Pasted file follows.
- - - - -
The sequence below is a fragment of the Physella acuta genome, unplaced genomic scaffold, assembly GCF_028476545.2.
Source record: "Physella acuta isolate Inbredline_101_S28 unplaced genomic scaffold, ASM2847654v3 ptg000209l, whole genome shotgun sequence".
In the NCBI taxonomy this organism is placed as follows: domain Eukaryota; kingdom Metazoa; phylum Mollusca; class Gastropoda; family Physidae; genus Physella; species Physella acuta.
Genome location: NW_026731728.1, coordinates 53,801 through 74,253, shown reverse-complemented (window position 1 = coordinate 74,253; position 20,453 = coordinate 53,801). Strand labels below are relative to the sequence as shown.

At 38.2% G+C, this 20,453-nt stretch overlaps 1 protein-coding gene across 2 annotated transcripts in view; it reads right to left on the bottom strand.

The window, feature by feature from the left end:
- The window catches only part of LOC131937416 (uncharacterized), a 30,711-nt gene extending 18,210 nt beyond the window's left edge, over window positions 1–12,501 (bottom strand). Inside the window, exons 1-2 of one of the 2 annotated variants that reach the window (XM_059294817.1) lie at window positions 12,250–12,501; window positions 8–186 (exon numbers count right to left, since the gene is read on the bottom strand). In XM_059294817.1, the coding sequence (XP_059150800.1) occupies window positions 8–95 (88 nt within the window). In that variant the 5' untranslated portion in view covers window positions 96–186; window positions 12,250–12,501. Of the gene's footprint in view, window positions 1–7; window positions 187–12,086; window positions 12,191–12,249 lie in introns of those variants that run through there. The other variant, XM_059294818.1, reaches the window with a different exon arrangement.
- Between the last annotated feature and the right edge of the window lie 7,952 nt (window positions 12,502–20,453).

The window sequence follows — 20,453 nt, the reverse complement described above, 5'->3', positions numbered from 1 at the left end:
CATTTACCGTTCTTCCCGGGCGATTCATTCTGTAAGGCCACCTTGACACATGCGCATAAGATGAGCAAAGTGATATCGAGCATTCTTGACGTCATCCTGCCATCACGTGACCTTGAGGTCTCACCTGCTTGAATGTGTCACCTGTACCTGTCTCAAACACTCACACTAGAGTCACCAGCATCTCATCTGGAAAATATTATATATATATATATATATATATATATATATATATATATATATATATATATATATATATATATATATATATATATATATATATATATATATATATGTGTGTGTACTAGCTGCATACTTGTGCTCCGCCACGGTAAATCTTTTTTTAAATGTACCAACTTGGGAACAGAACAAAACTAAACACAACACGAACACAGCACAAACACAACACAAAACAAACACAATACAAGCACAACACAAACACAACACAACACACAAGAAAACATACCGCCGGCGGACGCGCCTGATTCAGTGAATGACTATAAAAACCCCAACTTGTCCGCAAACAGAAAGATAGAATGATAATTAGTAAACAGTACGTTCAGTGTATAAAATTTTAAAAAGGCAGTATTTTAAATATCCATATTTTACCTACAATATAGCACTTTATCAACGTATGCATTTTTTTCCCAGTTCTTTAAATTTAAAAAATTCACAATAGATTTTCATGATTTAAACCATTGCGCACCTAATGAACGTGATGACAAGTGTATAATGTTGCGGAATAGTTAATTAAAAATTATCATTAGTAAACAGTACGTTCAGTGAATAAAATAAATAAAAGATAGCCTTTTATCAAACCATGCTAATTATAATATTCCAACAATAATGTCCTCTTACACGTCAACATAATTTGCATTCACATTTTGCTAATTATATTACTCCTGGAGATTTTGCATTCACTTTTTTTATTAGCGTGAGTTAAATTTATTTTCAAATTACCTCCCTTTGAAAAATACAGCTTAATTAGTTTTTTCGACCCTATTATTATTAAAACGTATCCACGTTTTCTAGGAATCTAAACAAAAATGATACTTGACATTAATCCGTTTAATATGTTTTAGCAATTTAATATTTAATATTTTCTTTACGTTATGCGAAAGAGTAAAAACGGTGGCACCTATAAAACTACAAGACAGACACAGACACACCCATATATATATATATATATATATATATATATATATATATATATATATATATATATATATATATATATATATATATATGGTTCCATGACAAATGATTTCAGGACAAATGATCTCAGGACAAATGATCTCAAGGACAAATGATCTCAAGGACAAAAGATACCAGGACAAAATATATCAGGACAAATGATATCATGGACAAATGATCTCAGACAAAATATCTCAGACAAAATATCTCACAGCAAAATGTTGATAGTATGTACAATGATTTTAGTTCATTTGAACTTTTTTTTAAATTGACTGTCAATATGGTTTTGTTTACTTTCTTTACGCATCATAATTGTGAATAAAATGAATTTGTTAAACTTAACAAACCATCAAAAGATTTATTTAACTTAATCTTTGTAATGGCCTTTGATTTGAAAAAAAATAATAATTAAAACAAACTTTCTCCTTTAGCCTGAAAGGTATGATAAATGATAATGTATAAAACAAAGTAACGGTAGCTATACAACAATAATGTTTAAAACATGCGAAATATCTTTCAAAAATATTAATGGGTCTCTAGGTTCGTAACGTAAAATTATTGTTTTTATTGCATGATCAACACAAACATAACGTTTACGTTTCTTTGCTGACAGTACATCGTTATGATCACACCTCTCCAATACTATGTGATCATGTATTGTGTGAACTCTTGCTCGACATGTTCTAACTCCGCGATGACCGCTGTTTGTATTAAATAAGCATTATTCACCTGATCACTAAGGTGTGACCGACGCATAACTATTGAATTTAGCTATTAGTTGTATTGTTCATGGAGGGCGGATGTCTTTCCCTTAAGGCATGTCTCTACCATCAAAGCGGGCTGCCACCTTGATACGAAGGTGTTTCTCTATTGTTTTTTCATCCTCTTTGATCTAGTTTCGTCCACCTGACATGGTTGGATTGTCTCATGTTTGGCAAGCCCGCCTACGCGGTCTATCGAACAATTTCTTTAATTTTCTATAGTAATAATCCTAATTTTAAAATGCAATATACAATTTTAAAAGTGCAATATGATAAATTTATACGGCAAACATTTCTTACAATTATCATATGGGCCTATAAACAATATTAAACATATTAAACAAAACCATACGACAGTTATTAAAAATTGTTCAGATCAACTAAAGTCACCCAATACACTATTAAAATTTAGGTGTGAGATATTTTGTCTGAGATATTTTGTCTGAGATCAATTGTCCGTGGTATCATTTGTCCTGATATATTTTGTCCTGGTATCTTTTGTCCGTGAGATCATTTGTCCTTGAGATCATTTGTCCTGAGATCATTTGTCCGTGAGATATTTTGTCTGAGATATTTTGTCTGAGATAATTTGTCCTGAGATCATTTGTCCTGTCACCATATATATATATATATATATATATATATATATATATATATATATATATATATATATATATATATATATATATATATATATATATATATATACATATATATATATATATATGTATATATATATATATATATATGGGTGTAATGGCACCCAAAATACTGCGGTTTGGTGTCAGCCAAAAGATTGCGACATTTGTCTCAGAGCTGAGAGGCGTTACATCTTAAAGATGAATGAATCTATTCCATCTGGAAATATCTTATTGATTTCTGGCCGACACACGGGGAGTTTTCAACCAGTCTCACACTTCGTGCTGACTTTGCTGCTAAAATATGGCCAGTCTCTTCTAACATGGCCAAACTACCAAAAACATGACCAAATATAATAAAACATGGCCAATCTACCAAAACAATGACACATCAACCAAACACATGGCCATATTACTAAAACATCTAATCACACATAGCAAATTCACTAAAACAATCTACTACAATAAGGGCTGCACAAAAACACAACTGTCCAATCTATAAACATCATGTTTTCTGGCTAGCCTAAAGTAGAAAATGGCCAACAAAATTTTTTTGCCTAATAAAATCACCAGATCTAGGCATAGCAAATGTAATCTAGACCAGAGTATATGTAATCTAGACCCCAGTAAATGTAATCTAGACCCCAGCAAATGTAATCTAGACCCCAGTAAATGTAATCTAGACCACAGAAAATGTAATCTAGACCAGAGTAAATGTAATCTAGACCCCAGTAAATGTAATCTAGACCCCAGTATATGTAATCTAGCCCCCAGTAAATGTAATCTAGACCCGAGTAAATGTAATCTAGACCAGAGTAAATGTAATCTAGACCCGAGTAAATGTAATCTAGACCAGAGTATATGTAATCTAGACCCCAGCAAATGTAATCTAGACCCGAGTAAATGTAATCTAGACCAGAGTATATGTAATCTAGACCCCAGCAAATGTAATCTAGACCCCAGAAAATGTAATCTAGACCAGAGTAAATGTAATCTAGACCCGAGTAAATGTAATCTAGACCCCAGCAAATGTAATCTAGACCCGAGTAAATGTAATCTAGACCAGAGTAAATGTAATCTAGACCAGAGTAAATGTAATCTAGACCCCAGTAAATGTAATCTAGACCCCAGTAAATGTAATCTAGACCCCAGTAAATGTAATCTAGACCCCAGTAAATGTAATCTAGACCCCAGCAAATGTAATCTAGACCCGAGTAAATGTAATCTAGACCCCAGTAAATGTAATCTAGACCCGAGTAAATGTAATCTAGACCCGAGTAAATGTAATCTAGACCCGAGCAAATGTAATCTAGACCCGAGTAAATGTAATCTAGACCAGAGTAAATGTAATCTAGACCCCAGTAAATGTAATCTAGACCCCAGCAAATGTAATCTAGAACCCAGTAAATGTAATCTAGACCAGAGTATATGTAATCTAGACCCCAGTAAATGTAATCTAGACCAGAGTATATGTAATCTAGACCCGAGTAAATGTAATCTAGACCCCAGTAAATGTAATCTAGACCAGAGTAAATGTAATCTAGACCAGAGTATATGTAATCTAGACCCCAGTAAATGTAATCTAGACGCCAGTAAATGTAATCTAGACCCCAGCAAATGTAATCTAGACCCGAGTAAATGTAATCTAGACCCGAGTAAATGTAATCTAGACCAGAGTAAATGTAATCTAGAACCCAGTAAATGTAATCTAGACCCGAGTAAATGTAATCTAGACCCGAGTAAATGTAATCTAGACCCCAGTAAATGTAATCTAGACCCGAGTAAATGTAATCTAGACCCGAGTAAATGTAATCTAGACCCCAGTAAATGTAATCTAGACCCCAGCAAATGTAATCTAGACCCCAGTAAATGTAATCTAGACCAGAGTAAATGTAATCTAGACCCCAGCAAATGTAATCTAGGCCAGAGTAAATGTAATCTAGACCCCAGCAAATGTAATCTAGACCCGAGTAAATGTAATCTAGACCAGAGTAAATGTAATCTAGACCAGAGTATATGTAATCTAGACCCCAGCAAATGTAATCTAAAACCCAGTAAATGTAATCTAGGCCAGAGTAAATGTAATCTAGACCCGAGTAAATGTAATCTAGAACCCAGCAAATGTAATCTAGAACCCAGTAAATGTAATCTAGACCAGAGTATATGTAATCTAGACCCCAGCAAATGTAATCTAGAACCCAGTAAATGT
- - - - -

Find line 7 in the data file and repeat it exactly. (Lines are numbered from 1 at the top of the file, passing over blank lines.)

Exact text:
- The window catches only part of LOC131937416 (uncharacterized), a 30,711-nt gene extending 18,210 nt beyond the window's left edge, over window positions 1–12,501 (bottom strand). Inside the window, exons 1-2 of one of the 2 annotated variants that reach the window (XM_059294817.1) lie at window positions 12,250–12,501; window positions 8–186 (exon numbers count right to left, since the gene is read on the bottom strand). In XM_059294817.1, the coding sequence (XP_059150800.1) occupies window positions 8–95 (88 nt within the window). In that variant the 5' untranslated portion in view covers window positions 96–186; window positions 12,250–12,501. Of the gene's footprint in view, window positions 1–7; window positions 187–12,086; window positions 12,191–12,249 lie in introns of those variants that run through there. The other variant, XM_059294818.1, reaches the window with a different exon arrangement.